March 21, 2023

Organization for Economic Cooperation and Development (OECD) expects global economic growth of 2.6% in 2023. This figure, published in OECD report in Paris on Friday, March 17, higher than in its forecast in November 2022 (2.2%).

Expectations for global economic growth in 2024 have also been improved, from 2.7% forecast in November 2022 to 2.9%. According to experts, consumer and business sentiment is gradually improving, and pressure inflation, is weakening. Yes, in most countries “big twenty” (G20) the level of price growth should be reduced this year from 8.1% to 5.9%, and in 2024 – to 4.5%, analysts believe.

Other positive factors for the development of the global economy this year, they consider the opening of the Chinese economy and the expected decline in commodity prices.

However, according to OECD estimates, global economic growth in 2023 and 2024 will remain below long-term trend levels, given the continued tightening of the monetary policy of the world’s largest central banks. Another circumstance, due to which the risk of contraction of the global economy remains significant, is, from the point of view of the OECD, the uncertainty of development wars in Ukraine.

OECD forecasts for Germany and the euro area as a whole

The German economy, despite improved market forecasts, will grow at a slower pace in 2023 than in most other large industrial countries, follows from the report of the organization.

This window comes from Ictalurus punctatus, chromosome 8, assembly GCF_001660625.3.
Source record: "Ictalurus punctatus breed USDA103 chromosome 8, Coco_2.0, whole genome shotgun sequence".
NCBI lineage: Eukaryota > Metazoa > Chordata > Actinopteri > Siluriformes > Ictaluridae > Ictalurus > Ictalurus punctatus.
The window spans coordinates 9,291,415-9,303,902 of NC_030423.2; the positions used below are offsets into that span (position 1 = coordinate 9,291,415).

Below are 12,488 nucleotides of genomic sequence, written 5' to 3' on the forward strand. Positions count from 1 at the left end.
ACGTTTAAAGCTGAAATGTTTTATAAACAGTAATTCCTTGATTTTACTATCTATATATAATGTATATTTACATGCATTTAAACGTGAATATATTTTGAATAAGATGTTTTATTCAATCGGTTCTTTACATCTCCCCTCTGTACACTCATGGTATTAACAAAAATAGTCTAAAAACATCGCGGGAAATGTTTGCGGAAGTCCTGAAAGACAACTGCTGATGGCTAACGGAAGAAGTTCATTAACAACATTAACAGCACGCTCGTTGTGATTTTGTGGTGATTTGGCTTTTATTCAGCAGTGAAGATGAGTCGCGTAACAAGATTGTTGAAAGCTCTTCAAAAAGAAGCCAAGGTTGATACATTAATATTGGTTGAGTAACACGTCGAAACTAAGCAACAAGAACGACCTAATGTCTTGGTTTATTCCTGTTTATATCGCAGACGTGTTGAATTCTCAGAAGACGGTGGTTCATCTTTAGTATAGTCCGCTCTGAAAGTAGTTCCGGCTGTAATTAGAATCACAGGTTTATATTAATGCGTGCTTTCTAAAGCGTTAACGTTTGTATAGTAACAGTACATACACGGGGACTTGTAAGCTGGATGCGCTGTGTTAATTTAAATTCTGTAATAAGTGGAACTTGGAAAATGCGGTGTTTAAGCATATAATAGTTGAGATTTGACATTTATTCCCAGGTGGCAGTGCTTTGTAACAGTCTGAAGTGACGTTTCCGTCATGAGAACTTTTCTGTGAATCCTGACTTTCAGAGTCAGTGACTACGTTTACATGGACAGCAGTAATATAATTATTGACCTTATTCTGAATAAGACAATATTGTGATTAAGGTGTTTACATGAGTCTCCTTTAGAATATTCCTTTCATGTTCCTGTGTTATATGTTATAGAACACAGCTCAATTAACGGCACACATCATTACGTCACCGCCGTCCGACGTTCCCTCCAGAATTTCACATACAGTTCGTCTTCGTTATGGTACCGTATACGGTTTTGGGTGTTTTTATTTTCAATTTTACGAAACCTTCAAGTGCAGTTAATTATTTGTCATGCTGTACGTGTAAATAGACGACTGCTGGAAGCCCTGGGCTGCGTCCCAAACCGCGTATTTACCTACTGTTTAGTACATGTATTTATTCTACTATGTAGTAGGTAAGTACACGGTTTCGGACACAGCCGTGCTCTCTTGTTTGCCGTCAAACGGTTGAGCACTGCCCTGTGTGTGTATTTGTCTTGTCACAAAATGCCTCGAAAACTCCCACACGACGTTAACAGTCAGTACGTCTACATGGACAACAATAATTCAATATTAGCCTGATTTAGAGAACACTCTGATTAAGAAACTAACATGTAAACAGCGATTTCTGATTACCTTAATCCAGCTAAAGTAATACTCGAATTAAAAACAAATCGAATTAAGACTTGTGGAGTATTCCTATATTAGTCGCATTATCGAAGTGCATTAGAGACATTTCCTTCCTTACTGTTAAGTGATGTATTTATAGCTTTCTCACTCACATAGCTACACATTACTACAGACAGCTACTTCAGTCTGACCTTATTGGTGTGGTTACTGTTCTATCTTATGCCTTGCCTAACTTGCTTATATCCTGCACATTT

Germany’s GDP will increase by 0.3% this year, and by 1.7% in 2024. In November 2022, OECD analysts predicted a 0.3% contraction in Germany’s GDP in 2023 and a subsequent growth of 1.5% in 2024. Inflation rate in Germanyaccording to the forecast, this year will decrease from 8.7% to 6.7%, and in the future – to 3.1%.

The eurozone economy will grow by 0.8% in 2023 and by 1.5% in 2024, the report says. Previous forecasts were slightly less optimistic: 0.5% and 1.4% growth, respectively. The upward adjustment is due to the expected mitigation of the negative effects of rising energy prices.

See also:

Sanctions pull the Russian Federation to the bottom: what about the European economy?

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